Review: Best Novelette – The Hugo Awards 2017

Best Novelette

1097 ballots cast for 295 nominees.
Votes for finalists ranged from 74 to 268.

  • Alien Stripper Boned From Behind By The T-Rex, by Stix Hiscock (self-published)
    • Seems to be an attempt at Chuck Tingle, which either way isn’t worthy of notice let alone award.
  • The Art of Space Travel”, by Nina Allan (, July 2016)
    • Nice enough writing to read, but it feels like not much happens – I love character driven pieces but I didn’t connect with any of them, and though this was about relationships it was a little too airy-faerie to really get into. A bit fanciable, a bit boring. I also don’t feel it does anything genre-wise to make it worthwhile of a genre award.
  • The Jewel and Her Lapidary”, by Fran Wilde ( publishing, May 2016)
    • Perhaps the idea of this can work better in a longer format, but under 50 pages seems too short to effectively discuss and unpack the whole ‘slaves’ thing – this piece as it is left me uncomfortable and discontent. Add on the fact that some parts lost me and were a bit boring with so few pages already when there were more important things to handle better… I was disappointed. And stories that involve jems have to be damn good to get me past the ‘eh why?’ query.
  • The Tomato Thief”, by Ursula Vernon (Apex Magazine, January 2016)
    • I appreciate Grandma Harken. Same last name as one of the QI elves from my favourite podcast, and living on the edge of town people majority of people are rubbish. This is a simple and enjoyable tale about an elderly witch who loves her garden – especially her tomatoes… so when they start to be stolen, one by one, it’s pretty much as bad as it gets for Grandma Harken. (I can’t stand tomatoes so don’t really care, but…) It’s a lovely story that keeps you reading, and well written to boot.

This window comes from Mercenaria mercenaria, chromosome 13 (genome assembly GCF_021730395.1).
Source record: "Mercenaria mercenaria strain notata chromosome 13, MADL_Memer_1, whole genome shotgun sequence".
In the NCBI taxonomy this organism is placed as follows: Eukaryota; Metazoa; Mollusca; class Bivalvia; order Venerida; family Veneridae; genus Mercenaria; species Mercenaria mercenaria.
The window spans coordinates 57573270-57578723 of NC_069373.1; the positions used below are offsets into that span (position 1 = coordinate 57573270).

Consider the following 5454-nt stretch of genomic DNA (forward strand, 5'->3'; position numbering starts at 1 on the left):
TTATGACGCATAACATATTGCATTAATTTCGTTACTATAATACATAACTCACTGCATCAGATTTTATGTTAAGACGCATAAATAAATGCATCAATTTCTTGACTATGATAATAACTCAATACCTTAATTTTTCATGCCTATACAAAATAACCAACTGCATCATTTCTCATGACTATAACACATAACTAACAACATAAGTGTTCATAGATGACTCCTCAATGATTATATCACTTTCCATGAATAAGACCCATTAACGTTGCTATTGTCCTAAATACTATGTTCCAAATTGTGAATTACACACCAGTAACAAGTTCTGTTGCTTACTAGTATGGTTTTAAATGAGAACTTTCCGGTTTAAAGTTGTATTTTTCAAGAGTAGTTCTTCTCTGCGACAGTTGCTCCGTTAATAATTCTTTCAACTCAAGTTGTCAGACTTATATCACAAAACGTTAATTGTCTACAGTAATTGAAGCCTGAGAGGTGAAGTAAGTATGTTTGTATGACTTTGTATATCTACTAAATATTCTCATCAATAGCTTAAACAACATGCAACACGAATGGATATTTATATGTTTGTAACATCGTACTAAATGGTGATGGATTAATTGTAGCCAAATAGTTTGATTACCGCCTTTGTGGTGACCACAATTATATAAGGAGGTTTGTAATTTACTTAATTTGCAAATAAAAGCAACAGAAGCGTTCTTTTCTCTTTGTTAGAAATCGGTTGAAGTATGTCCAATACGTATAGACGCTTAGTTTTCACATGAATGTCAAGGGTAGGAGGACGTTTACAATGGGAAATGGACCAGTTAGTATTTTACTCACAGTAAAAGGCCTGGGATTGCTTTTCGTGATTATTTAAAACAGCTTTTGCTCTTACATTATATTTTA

• Touring with the Alien”, by Carolyn Ives Gilman (Clarkesworld Magazine, April 2016)
    • I wanted to enjoy this one as the premise sounds fun, but it seemed so hammered down and treated the reader like they were five with no ability to come to their own conclusion. A few elements felt forced like the plot had to go a certain way even without the proper stepping stones to get there, and the ending was a bit too weird without the clever to make it work. Really disappointing, unfortunately – just not for me.
  • You’ll Surely Drown Here If You Stay”, by Alyssa Wong (Uncanny Magazine, May 2016)
    • The best one of the lot – two orphans keep each other steady even as their lives start to pull them apart as they grow older. Marisol works in a brothel, and Ellis, our protagonist is a necromancer who’s pulled into the desert each night to seek the dead. It’s a piece that’s beautifully written, elegantly handled, utterly engaging, and Wong needs a book deal this instant. Southern Gothic music is my favourite at the moment, and this short story is music in written form.

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